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The joint-ownership system

Joint ownership is the legal situation in which two or more people jointly own the same property. Theoretically, it allows easier financing, maintenance, and management.


Why buy through joint ownership?

Joint ownership appears to be the easiest solution for buying property together. Of course, this is not the only one (it is possible to opt for more specific options such as SCI for example), but it is by far the least restrictive. It hardly requires any special procedure or formality.

Every buyer owns the property on the basis of his financial contribution during the purchase (30/70, 40/60, 50/50, etc.), without his share being materially distinguished.

Buying in joint ownership is therefore very simple, at least initially, especially for cohabiting partners or civil union couples, who wish to acquire their home together.


Does joint ownership involve risks?

Once the property has been purchased, each of the owners (called co-owners) has rights to the entire property. The most important decisions must be taken unanimously (with exceptions). In the event of a disagreement, it can quickly lead to blocking situations.

In addition, each co-owner is required to settle the debts of the co- ownership (taxes or work on housing, for example), in proportion to his share. In other words, it is key to properly assess the disagreement risks, before purchasing.

Last but not least, the joint ownership regime is temporary. The law establishes as a principle that "no one can be forced to remain in joint ownership". If one of the co-owners decides to put his share up for sale, the others, who cannot object, have a right of pre-emption over the transferred share. In the absence of repurchase (by another co-owner or by a third party ), the property must be sold.

This situation does involve risks. It is better to anticipate the latter through a joint ownership agreement.


How to avoid risks?

The joint- ownership agreement

It is possible to correct this insecure situation by signing a joint- ownership agreement. For validity, this agreement must be drawn up in writing, list the undivided assets and specify the rights of each co-owner.

As soon as the agreement concerns real estate, it must also be drawn up by a notary and be published in the Land Registry Service. It can be concluded for a fixed period (five years maximum). In this case, the co-owners remain free to renew it through a simple agreement; a tacit renewal may be considered.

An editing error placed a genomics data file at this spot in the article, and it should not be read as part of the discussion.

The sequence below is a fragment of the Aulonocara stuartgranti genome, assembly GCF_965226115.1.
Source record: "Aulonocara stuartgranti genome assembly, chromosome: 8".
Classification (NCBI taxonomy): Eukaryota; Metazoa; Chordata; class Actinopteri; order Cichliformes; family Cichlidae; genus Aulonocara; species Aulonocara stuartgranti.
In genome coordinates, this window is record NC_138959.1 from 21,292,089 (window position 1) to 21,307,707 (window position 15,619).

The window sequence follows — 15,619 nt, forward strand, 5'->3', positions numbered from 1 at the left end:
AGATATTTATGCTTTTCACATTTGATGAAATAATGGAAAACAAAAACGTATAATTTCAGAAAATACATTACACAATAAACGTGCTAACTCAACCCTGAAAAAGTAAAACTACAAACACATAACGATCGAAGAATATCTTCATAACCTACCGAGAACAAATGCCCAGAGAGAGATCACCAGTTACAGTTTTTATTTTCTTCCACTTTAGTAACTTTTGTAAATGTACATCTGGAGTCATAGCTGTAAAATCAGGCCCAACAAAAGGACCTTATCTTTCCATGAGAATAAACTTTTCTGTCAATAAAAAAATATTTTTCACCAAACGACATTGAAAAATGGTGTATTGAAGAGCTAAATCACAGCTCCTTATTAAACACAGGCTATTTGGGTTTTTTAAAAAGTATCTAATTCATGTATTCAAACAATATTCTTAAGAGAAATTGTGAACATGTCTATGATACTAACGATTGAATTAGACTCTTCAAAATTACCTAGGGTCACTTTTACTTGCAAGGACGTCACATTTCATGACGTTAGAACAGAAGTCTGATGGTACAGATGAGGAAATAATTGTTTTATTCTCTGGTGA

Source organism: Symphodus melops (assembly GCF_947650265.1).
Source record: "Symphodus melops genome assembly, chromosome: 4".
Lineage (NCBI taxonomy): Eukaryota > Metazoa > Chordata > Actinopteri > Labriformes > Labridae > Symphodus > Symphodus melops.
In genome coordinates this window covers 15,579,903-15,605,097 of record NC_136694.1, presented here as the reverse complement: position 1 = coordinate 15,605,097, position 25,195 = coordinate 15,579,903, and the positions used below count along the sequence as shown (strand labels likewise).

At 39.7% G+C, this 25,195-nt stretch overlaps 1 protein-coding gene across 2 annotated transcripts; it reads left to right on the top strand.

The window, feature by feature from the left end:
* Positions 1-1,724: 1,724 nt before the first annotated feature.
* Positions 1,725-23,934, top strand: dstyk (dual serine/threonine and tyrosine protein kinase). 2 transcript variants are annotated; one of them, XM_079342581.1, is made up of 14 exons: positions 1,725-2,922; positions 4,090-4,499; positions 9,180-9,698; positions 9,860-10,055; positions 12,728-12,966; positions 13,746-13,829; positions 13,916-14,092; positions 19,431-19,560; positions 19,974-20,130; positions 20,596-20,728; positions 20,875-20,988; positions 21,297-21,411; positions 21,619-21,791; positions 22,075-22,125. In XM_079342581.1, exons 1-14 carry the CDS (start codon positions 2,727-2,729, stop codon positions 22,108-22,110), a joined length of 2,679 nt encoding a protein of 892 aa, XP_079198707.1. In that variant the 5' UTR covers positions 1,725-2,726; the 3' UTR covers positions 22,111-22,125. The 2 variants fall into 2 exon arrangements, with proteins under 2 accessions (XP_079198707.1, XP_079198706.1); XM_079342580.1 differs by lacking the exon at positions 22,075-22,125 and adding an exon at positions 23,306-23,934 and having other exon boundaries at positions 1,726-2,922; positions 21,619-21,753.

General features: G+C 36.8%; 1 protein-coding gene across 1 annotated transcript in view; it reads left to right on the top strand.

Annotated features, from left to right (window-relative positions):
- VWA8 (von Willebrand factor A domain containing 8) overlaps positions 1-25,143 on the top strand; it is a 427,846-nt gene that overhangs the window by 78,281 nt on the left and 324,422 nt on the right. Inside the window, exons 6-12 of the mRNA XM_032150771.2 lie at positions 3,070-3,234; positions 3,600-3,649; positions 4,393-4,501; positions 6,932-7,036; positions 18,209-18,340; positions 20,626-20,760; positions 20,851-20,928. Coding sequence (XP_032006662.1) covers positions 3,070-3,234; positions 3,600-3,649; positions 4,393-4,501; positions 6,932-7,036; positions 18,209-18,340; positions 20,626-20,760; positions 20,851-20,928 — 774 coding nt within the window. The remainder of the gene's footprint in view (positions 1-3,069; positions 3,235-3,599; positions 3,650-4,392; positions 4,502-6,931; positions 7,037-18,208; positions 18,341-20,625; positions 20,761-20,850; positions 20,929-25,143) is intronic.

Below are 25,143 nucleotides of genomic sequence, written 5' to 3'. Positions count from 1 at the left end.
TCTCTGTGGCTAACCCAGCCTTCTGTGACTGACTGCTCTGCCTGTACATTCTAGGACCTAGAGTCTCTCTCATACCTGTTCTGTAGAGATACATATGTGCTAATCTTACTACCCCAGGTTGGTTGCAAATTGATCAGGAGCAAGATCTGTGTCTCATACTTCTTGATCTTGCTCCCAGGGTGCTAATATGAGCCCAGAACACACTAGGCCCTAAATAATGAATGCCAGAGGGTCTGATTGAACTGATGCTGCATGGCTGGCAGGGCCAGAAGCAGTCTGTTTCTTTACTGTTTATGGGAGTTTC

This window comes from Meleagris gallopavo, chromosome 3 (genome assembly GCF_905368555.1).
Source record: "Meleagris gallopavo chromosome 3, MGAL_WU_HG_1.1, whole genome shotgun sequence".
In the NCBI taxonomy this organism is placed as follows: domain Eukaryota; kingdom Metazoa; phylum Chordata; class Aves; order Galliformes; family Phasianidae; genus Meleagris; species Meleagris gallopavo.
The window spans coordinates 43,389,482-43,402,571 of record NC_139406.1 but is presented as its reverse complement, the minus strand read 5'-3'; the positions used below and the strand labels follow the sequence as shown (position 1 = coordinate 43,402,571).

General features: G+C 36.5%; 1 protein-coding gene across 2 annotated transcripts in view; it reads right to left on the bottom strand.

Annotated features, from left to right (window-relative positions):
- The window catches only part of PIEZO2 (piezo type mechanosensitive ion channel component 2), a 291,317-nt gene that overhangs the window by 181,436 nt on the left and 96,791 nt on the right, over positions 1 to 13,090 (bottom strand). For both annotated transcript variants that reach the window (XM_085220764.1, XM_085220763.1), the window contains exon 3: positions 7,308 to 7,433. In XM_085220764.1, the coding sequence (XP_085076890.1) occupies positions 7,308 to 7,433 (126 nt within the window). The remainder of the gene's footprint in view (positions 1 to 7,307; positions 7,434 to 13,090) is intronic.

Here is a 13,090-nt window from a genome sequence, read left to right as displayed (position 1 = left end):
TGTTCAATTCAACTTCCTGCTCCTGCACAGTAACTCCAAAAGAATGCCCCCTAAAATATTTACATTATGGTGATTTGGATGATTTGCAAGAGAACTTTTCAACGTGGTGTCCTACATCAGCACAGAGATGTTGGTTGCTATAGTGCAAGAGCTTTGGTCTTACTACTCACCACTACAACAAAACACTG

The purpose of the joint ownership agreement is to organize the management of joint ownership and to set the rules. The joint owners can arrange the distribution of their expenses; appoint a manager (chosen or not among them); set the amount of an occupancy allowance (if one of them occupies the property alone, for example); etc.

When the agreement is rounded off for an indefinite period, none of the co-owners can demand the sale of the property to obtain their share.

What to do in case of a dispute?

When the sale of undivided property is blocked by one of the co-owners, authorization to sell can be requested from the district court by the other co-owners representing at least 2/3 of the undivided rights. A notary intervention is a must.


Are there other joint ownership situations?

Joint ownership is not always a chosen scenario. It can be experience, on the occasion of death for example, while waiting for the inheritance between the heirs to be liquidated (joint ownership ); or during the termination of a conjugal union at the time of a divorce (post-community joint ownership).

But whether established voluntarily or involuntarily, joint ownership remains subject to the same rules.

Do not hesitate contacting your notary to find out whys and wherefores.

Frequently asked questions